Monday, August 1, 2011

2002 World Cup

Korean Adventure (July 5, 2002 Chautauqua)

World Cup Fever
I have never been a real big soccer fan, but it is hard to ignore over 5 million people in the streets. The Korean people are going mad for their team in this round of the World Cup. Korea is hosting the games, along with Japan, where the final will be played June 30th. Unfortunately, the Korean team lost to the Germans, and will not play for the top spot.

That does not matter too much to their fans, who, in the beginning, would have been content just to see them enter the second round. Korea and Japan were entered into competition because they were the hosts, otherwise they would not have qualified. I remember in my first year here, another teacher was trying to get tickets. He was hoping to get into the Korea-U.S.A. match. He did not hold out much hope for the Korean team to do well.
At that time, they were in disarray and not ranked any more than 40th in the world. They have improved greatly since then, and the credit is given to their Dutch coach, Guus Hiddink. This man is now worshipped in this country. There has been talk of erecting statues to him, and awarding him honourary citizenship.

In World Cup play before this tournament, Korea had yet to post a victory. The greatest success was achieved by a North Korean team, which reached the semi-finals in 1966. During the first round of 2002, Korea won twice, and tied one game (with the U.S.). They were the leaders in their division, and advanced to the next round.
This is when the fan support really took off. There were huge-screen TVs set up in front of city halls and in local parks. Hundreds of thousands of fans gathered to cheer the team on. They chose red as their team colour, which is kind of ironic in an anti-communist country like this one. I have become accustomed to seeing a "sea of red" overflowing the streets of major South Korean cities. The games (edited) have even been replayed in the North.

The scene in front of Seoul City Hall.

Korea's second round opponents were the Portuguese, and most of the Korean people I talked to did not give them much chance. When they won, it unleashed celebrations of the type I have not seen outside of the times a Calgary team has won a national championship, or the times an Edmonton team has won anything.
There were parades of fans down the streets, racing around in cars, flag waving, and constant chants of "Daehan Mingguk!" (Republic of Korea) or "Oh Pilseung Korea!" (Korea Is Sure To Win!). The celebrations have escalated each time Korea has won, building to ever greater heights of joyous expectations that are more than adequately fulfilled.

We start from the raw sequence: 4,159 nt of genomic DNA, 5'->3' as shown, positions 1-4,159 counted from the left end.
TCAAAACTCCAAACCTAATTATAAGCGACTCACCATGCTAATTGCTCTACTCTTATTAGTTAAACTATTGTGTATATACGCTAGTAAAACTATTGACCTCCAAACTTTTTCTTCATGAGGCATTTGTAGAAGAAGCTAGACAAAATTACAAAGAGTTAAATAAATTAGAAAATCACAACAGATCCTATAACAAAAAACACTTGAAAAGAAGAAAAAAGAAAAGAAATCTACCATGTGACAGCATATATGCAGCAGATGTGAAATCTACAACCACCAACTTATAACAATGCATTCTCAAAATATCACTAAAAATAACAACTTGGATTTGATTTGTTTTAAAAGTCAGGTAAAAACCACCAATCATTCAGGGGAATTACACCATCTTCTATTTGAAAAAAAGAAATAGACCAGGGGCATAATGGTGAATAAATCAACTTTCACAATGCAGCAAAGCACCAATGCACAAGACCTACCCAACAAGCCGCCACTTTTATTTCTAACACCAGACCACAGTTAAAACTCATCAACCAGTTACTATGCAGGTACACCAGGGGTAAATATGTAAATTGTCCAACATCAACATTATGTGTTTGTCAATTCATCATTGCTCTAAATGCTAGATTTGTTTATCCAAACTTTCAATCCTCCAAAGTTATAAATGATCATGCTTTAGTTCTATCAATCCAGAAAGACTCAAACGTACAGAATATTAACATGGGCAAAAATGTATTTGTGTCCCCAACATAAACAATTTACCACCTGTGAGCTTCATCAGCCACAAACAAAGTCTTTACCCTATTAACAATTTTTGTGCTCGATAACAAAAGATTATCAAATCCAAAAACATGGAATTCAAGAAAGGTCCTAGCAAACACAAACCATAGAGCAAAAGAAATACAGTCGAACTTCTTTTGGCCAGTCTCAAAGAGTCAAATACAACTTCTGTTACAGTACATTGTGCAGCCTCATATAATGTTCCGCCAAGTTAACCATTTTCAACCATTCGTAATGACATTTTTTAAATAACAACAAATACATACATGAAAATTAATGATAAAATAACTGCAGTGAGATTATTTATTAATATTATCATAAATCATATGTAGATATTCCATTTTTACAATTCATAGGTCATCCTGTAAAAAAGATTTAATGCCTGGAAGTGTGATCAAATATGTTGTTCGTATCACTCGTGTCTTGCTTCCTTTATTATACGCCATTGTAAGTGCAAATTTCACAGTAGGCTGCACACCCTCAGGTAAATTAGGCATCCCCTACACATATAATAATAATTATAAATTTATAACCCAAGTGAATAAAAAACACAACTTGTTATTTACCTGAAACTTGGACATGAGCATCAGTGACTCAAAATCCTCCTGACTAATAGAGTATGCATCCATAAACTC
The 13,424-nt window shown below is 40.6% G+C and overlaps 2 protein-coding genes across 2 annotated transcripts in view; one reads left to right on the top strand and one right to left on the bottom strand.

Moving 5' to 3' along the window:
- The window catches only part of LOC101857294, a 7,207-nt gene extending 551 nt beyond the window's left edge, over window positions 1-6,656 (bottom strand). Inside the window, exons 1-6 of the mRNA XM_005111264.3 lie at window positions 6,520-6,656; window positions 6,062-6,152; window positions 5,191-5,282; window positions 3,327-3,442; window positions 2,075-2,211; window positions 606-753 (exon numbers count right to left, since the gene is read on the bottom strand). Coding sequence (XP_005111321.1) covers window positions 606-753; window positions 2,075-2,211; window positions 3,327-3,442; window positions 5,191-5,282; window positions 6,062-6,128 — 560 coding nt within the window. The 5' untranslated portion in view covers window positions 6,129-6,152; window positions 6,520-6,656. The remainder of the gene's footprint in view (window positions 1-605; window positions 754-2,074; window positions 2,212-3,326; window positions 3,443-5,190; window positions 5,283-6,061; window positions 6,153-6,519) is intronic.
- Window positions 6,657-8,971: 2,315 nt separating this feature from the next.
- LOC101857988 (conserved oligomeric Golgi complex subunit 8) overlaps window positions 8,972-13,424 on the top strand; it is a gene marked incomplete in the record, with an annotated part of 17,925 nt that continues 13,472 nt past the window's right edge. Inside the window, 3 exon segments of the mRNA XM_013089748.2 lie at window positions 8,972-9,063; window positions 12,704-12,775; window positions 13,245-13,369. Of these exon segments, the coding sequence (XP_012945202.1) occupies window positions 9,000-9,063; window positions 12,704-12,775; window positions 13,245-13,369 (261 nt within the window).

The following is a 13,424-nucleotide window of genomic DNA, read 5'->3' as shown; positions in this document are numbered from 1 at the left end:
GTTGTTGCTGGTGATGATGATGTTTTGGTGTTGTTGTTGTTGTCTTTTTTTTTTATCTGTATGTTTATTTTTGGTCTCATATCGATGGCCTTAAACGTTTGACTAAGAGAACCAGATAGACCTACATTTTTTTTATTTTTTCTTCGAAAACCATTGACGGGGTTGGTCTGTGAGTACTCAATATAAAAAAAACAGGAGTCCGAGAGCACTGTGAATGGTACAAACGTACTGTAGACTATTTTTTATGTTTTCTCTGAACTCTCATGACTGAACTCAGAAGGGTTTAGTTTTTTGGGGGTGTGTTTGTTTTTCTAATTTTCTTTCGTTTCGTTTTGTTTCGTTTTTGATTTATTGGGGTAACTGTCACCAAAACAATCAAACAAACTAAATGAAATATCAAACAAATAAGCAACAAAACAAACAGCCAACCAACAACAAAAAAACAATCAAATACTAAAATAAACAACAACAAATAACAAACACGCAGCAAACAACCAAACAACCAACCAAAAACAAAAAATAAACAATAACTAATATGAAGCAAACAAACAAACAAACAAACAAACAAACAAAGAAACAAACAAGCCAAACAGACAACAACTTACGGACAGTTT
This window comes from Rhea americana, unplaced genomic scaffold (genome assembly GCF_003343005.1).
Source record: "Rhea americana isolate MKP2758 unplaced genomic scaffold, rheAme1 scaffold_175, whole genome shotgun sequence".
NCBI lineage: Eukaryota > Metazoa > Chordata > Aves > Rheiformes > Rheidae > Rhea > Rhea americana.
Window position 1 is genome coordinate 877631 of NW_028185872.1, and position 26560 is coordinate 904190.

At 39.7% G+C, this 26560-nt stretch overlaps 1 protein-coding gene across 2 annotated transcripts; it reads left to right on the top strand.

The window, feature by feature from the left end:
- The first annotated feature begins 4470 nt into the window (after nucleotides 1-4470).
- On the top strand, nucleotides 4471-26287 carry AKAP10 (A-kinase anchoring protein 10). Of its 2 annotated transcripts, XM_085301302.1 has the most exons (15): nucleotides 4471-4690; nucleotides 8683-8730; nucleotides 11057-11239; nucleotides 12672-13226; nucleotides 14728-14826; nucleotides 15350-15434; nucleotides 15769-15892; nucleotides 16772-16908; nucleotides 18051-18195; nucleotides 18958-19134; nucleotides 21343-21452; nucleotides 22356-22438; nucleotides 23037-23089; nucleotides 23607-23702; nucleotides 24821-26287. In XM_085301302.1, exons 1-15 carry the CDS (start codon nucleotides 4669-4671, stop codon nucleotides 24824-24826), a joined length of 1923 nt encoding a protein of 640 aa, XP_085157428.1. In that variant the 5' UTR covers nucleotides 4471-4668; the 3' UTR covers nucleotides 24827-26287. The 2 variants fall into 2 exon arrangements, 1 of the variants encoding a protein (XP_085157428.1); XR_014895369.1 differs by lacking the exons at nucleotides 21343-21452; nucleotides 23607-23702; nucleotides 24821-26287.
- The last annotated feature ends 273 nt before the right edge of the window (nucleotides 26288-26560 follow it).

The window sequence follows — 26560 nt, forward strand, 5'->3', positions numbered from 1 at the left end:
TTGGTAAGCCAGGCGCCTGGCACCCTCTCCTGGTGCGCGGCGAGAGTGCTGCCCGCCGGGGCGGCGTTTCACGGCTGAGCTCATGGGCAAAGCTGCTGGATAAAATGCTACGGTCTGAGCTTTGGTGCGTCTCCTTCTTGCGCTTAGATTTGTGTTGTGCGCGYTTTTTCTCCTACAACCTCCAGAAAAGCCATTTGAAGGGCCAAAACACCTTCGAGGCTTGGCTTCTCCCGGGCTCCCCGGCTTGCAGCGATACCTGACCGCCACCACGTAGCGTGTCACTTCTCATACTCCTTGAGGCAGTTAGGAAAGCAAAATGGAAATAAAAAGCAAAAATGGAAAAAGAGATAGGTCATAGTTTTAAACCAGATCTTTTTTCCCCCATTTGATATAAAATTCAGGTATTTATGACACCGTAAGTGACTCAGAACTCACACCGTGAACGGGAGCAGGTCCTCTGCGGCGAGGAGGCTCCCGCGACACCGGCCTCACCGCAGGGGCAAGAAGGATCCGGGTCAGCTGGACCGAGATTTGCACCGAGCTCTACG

I really like the way she wears that shirt.

One thing that has not been present is the "hooliganism" that has accompanied most of the celebrations I have heard about. The Koreans have been remarkably restrained in this area. I was in downtown Taegu on June 22nd, after they defeated Spain. There were crowds celebrating everywhere, and they were more than happy to have us join in.

Daegu Stadium.

It has been a real Cinderella story, and the people here are not even too disappointed now that the coach has turned back into a pumpkin. They are just real happy that their team has done so well, coming up from obscurity to challenge and defeat some of the top teams in the world. Their enthusiasm and support of the sport has eclipsed that of Japan somewhat. Whether they win or lose in the third place game, they will never forget the wild ride of 2002.
The games were replayed endlessly on some Korean sports channels. The part I liked best showed two of the Korean commentaters calling the game in the stands among the audience. When the Koreans scored the game-winning goal, they both broke down crying.
One of my students gave me a 10,000won bill with Hiddink's face superimposed over that of King Sejong. I liked the idea so much I copied my own face onto a bill, made many copies, and used that funny money whenever we played games.


  1. walking here with a smile.. have a nice day ~ =D

    Regards, (A Growing Teenager Diary) ..

  2. The shirt she was wearing put a smile on my face and a spring in my step.